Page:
Everything That I Am


Similar to the way in which Elie loses his faith in “Night” , there was a period in my life where I had distanced myself from religion. The following poem was written while reflecting back on such a time. It was inspired by a collection of prominent memories from the mosque (namely, remembering the anxiety I used to feel during prayer time, and night I sat outside on the stairs rather than praying). I’m grateful for these experiences as they led me to question and, ultimately, develop my own interpretation of what religion should look like- what Islam is to me. In my Islam, all that matters is you bring out the best in others, by being the best version of yourself. Treat others well, and teach them all that you can. Show your love for God by loving his creatures. This is, basically, what religion is to me. I believe this with everything that I am.


The click of prayer beads

A bead of sweat

Rolls, recedes

Down his face, he’s stressed. He sees

His father three rows ahead, one man to the right

Looking the other way, he still emanates spite

Despite this he doesn’t pray

He’s never learned, in all his days

His mother, his father, their other son and both daughters

All embrace the religion

But he has not and

He’s okay with it


Almost like a measured apathy

He knows just what he has to be

But chooses not to care

Defy his parents he does not dare

Instead he finds his defiance while sitting on the stairs

Almost like a metaphor for his fate

Not quite in hell, nor at heaven’s gate

Either way

He’s okay with it


Growing up had been strange, with each of my parents being from a different sect of Islam. Of course, the religion was the same, but there were slight discrepancies in beliefs and practices. For example, as referenced in the poem above- I hadn’t ever actually wholly learned how to pray. A combination of being taught at a young age, and a fear of asking questions culminated in prayer that wasn’t entirely correct.

Admonition for “not praying properly” was one of the driving factors of my dissociation. I believe that prayer is prayer- regardless of where you put your hands when you do it.

Not only the prayer, though, but the interpretations of Islam seemed to be a touchy subject in certain circles. Sunnis and Shiites parted ways in their ideologies when it came down to who the successor of Prophet Muhammad (PBUH) should be. Now normally, different interpretations of history should they

The article this was taken from describes Islam as “the most dangerous religion”. That reluctance to seek understanding is the antithesis of what I have wrote, yet it still managed to show a beautiful picture of Islam. Something about that makes this picture seem like the perfect fit.

be celebrated, as they allow for insightful discussion, and pave the way for further understanding. However, in my experience, the “discussions” did less actual discussion due to all the ad hominem fallacies tossed around. These were the first instances I’d ever seen of religion being used as status, and it appalled me.

There was something incredibly disingenuous about their Islam. It was only there when it was convenient for them (ie: in front of others). Everybody wants heaven but they do the bare minimum to get there. If I make it, I want to deserve it because of everything that I am, not just because of who I am at the mosque.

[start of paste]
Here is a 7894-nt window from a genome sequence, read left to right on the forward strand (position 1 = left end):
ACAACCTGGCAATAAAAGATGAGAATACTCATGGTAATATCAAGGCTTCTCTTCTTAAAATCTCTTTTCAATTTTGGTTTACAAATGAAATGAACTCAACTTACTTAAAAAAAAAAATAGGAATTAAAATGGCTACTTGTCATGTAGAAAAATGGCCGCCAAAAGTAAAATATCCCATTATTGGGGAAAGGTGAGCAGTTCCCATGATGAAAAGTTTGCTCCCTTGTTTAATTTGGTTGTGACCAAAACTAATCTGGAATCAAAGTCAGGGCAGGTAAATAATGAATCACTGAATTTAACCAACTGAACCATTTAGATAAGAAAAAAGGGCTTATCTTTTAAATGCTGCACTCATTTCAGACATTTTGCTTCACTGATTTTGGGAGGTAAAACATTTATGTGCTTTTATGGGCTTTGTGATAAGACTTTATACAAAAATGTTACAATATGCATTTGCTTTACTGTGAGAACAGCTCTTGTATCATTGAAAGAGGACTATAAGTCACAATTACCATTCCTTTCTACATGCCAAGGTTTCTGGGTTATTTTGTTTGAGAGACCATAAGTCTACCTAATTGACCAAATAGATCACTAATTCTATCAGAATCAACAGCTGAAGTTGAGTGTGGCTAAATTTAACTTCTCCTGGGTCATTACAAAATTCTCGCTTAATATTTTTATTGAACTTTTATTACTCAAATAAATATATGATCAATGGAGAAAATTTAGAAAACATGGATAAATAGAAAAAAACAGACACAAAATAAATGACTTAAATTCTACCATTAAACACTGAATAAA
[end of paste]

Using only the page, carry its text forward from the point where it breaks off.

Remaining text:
People have no trouble saying the devil is in the details, so why not show them God is there too?


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2 thoughts on “Everything That I Am

  1. Dear Murtaza,

    I am honestly blown away by the elegant authenticity in your piece. There was a masterful style with which you respectfully, yet truthfully, addressed what religion means to you, and in doing so, certainly made me take a moment to ponder my own stance on the topic. Your poem intertwined expertly with the points you were making, and your word choice was exact in portraying the beauty with which you regard Islam.

    There isn’t really much I can say in terms of improvement, as this piece is truly amazing and overall immaculate. I did, however, notice a minor error in the preface that could have surely been avoided with a second read. You wrote: “It was inspired by a collection of prominent memories from the mosque (namely, remembering the anxiety I used to feel during prayer time, and night I sat outside on the stairs rather than praying).” I would add a “the” before the word night.

    Thank you for writing such a stunning blog post; it definitely invited introspection, which I believe to be the telltale sign of exceptional writing.


  2. Dear Murtaza,

    Everything in your poem from the rhymes and the imagery to the flow and your own personal story left me absolutely amazed. Having extremely limited experience with religion myself, this piece provided me with newfound insight and understanding on the perspective of those who grow up surrounded by religion . I thoroughly enjoyed reading over your blog as you were able to communicate your beliefs so succinctly in only a two stanza poem.

    After reading over this piece, I find myself hardly qualified to make any sort of criticism on your post. However I do think there was a missed opportunity in the last line of the second stanza to end with “He’s okay” and rhyme with the previous line. While this may have been intentional in order to parallel the conclusion of the two stanzas, it seems worth pointing out.

    Thank you for taking the time to share with us a little piece of yourself. I sincerely look forward to future writings and how much further you will develop as a writer.


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